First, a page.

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Purcell: Ten Sonatas in Four Parts - Listen


04 November 2009
Listen
David Vernier

Here is a very pleasant seventy-plus minutes of listening, not only for Purcell fans bit for anyone who enjoys the well-matched timbres, agreeable ambience and eminently stylish playing of real baroque violins, bass viol and harpsichord (or organ) performed in an ideally, intimately resonant setting. These ten sonatas, published posthumously in 1697, are the second set of a total of twenty-two such works (the first twelve appeared in 1863), and they contain all of the hallmarks of Purcell's writing that are so immediately ingratiating to the ear and appealing to the emotions. These include tension-building dissonances and chromatic ascending/descending harmonies (the final Adagio of Sonata V, the opening of Sonata VIII); lovely, play-them-again, heartrending melodies (opening movement of Sonata II); lively rhythms (Canzona of Sonata VII); and the always-clever counterpoint combined with catchy tunes.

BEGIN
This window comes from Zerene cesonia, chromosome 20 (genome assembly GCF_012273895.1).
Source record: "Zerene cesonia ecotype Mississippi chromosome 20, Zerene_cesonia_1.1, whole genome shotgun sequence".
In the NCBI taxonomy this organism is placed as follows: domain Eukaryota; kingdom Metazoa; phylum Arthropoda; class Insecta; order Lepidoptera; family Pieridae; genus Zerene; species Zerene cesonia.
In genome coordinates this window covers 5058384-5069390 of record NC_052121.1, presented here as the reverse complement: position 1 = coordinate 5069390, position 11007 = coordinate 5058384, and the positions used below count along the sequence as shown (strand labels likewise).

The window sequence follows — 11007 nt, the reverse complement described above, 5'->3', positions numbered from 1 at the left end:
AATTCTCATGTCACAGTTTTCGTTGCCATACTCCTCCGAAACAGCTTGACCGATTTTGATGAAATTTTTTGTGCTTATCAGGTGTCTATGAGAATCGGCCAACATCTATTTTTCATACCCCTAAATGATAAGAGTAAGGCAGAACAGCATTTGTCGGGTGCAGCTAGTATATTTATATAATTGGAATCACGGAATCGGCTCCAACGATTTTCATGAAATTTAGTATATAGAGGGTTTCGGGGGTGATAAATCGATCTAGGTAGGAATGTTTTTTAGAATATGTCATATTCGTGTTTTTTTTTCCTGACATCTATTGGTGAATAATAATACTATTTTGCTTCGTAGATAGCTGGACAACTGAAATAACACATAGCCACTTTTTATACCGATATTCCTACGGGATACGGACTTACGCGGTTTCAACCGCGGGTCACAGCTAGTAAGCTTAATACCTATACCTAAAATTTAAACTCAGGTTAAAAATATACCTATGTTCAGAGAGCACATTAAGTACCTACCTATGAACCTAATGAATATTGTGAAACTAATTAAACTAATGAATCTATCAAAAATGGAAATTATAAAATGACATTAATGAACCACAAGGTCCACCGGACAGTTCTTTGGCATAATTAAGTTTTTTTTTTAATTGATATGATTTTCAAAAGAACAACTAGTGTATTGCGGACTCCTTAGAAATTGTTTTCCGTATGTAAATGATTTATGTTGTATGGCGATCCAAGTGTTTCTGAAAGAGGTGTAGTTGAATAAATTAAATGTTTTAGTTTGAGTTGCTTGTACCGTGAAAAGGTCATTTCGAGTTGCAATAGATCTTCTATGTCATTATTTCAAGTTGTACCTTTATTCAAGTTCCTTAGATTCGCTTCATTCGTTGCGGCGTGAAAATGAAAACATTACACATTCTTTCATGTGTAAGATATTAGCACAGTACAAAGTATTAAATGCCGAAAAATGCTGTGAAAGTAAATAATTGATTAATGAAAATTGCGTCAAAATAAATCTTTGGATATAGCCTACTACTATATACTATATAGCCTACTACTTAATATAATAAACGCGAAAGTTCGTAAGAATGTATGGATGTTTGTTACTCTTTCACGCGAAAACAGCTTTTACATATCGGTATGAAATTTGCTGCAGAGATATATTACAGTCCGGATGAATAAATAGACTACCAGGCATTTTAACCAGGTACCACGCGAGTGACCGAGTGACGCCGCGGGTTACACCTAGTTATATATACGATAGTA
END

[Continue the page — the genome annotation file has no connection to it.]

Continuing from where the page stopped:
The performances here - Sophie Gent and Matthew Truscott (violin), Jonathan Manson (bass viol), Matthew Halls (harpsichord & organ) - are first rate, expertly articulation both the ebullient counterpoint and weightier slow-movement harmonies with scintillating clarity and stylish regard for sometimes abrupt shifts of mood and color from movement to movement. Needless to say, the sound, recorded in a Berkshire, UK church, is absolutely spot-on.


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Retrospect TrioRetrospect Trio
Henry Purcell: Ten Sonatas in Four PartsHenry Purcell: Ten Sonatas in Four Parts